On the day that “Zero Dark Thirty” hits theaters nationwide, Sony Pictures Entertainment issued a statement defending the movie after an Academy member, actor David Clennon, said he would not vote for the movie because he felt it endorsed the use of torture in the war on terror.
There were reports that Ed Asner and Martin Sheen would join a letter in protest of the movie.
Sony took the unusual step of issuing a statement from SPE co-chair Amy Pascal in what it characterized as a response to public comments made by Clennon.
In her statement, Pascal said the movie “does not advocate torture” and criticized Clennon for using his “voting status in AMPAS as a platform to advance” a political agenda. She said that the statement was “an affront to the Academy and artistic creative freedom.”
Pascal was responding to a statement Clennon made in a media alert released by Interfaith Communities United for Justice and Peace, which put together a demonstration in front of the federal building in downtown Los Angeles.
In an email, Clennon, whose recent credits include “J. Edgar” and “The Mentalist,” said that “it would be tragic and stupid if this little dust-up distracts us from THE issue.” He sent a link to an op-ed he wrote for the site Truthout, posted on Wednesday.
He wrote in the Truthout piece that “individuals and groups protesting the easy tolerance of torture in ‘Zero Dark Thirty’ have been dismissed by some commentators as having ‘a political agenda.’ Decent people of the left, the right and the center would all judge the torture in ‘Zero Dark Thirty’ as immoral and criminal.”
The movie has already sparked a furor among some lawmakers on Capitol Hill, who claim it wrongly depicts waterboarding as having been a beneficial means of extracting valuable information in the hunt for Osama bin Laden.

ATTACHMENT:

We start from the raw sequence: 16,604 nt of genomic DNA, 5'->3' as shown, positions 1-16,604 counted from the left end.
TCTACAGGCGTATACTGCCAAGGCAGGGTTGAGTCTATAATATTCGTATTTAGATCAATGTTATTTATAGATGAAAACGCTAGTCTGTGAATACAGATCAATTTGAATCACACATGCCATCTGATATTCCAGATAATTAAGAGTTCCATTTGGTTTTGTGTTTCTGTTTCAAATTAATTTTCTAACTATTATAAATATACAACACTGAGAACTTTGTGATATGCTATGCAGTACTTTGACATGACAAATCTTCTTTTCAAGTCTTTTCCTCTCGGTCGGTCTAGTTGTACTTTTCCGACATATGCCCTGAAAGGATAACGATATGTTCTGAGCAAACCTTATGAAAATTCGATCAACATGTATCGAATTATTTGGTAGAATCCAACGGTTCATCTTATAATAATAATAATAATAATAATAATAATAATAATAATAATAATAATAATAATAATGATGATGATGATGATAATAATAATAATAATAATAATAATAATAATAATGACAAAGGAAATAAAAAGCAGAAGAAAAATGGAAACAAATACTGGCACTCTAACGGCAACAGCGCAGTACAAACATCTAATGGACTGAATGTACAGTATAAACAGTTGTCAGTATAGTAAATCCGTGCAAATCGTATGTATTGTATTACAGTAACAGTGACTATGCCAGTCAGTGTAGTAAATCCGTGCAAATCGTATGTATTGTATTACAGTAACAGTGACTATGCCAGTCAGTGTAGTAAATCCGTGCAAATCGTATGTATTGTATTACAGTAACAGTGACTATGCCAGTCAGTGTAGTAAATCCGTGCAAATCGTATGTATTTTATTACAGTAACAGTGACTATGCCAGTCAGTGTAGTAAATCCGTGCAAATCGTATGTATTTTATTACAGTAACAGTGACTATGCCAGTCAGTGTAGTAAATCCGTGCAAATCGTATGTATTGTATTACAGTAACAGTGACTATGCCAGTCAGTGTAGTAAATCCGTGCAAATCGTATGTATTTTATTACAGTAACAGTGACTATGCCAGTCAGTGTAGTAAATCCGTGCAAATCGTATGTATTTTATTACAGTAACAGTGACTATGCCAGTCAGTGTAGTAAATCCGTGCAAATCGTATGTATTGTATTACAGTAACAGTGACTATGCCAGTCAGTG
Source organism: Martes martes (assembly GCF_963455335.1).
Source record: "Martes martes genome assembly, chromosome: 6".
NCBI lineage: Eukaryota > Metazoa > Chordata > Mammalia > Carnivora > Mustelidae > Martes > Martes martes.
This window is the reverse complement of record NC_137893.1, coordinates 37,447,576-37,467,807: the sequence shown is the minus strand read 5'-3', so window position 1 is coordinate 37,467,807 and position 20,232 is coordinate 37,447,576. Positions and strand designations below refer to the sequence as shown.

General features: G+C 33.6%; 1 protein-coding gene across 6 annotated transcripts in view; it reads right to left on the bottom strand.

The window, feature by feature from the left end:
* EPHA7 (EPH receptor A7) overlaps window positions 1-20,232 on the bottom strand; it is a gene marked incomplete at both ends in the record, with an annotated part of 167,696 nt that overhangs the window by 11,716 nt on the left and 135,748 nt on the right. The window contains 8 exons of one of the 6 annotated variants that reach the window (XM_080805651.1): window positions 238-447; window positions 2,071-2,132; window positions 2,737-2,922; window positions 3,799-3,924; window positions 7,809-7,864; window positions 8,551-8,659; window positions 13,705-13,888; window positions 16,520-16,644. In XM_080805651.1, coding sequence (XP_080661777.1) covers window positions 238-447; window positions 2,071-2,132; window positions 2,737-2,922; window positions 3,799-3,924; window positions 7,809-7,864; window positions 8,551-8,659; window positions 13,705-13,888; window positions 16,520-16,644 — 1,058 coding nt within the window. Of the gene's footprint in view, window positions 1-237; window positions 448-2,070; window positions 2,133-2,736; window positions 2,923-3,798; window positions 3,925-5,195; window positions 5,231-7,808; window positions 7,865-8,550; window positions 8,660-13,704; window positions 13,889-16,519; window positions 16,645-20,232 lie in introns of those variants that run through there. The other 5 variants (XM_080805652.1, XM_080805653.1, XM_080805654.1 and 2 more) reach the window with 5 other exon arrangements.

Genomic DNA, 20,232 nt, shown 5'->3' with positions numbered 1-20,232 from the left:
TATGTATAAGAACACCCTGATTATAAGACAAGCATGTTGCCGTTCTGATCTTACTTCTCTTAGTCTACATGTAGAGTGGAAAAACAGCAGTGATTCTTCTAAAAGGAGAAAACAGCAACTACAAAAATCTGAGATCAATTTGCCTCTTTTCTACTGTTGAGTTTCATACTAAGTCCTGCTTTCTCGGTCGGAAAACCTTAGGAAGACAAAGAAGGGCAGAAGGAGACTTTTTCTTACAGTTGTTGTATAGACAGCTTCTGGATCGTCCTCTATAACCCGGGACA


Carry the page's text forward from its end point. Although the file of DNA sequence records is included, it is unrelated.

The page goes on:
Director Kathryn Bigelow and writer Mark Boal have defended the movie. Although it scored Oscar nominations on Thursday for best picture and screenplay, Bigelow was surprisingly excluded from the list of nominees for best director.
Pascal said, ” ‘Zero Dark Thirty’ does not advocate torture. To not include that part of history would have been irresponsible and inaccurate. We fully support Kathryn Bigelow and Mark Boal and stand behind this extraordinary movie. We are outraged that any responsible member of the Academy would use their voting status in AMPAS as a platform to advance their own political agenda. This film should be judged free of partisanship. To punish an artist’s right of expression is abhorrent.”
She added, “This community, more than any other, should know how reprehensible that is. While we fully respect everyone’s right to express their opinion, this activity is really an affront to the Academy and artistic creative freedom. This attempt to censure one of the great films of our time should be opposed. As Kathryn Bigelow so appropriately said earlier this week, ‘Depiction is not endorsement, and if it was, no artist could ever portray inhumane practices; no author could ever write about them; and no filmmaker could ever delve into the knotty subjects of our time.’ We believe members of the Academy will judge the film on its true merits and will tune out the wrongful and misdirected rhetoric.”
In his Truthout op-ed, Clennon also wrote, “Everyone who contributes skill and energy to a motion picture — including actors — shares responsibility for the impressions the picture makes and the ideas it expresses. If I had played the role that was offered to me on Fox’s ’24’ (Season 7), I would have been guilty of promoting torture, and I couldn’t have evaded my own responsibility by blaming the writers and directors.”